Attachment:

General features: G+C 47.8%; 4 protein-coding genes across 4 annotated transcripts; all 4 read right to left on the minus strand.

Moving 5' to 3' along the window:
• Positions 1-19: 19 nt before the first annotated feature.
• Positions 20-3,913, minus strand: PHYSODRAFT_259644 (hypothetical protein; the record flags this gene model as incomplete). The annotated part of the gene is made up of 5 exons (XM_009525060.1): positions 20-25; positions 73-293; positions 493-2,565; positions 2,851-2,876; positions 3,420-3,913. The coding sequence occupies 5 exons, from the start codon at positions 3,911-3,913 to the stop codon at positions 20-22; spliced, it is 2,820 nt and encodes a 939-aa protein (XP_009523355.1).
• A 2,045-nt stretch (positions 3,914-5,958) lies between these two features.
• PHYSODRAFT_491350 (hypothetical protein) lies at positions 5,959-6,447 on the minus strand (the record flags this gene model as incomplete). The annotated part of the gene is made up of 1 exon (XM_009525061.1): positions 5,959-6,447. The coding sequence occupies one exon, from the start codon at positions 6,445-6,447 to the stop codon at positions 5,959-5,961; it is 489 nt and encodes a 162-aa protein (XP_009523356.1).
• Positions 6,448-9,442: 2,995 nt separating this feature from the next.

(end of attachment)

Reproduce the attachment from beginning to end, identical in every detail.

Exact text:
General features: G+C 47.8%; 4 protein-coding genes across 4 annotated transcripts; all 4 read right to left on the minus strand.

Moving 5' to 3' along the window:
• Positions 1-19: 19 nt before the first annotated feature.
• Positions 20-3,913, minus strand: PHYSODRAFT_259644 (hypothetical protein; the record flags this gene model as incomplete). The annotated part of the gene is made up of 5 exons (XM_009525060.1): positions 20-25; positions 73-293; positions 493-2,565; positions 2,851-2,876; positions 3,420-3,913. The coding sequence occupies 5 exons, from the start codon at positions 3,911-3,913 to the stop codon at positions 20-22; spliced, it is 2,820 nt and encodes a 939-aa protein (XP_009523355.1).
• A 2,045-nt stretch (positions 3,914-5,958) lies between these two features.
• PHYSODRAFT_491350 (hypothetical protein) lies at positions 5,959-6,447 on the minus strand (the record flags this gene model as incomplete). The annotated part of the gene is made up of 1 exon (XM_009525061.1): positions 5,959-6,447. The coding sequence occupies one exon, from the start codon at positions 6,445-6,447 to the stop codon at positions 5,959-5,961; it is 489 nt and encodes a 162-aa protein (XP_009523356.1).
• Positions 6,448-9,442: 2,995 nt separating this feature from the next.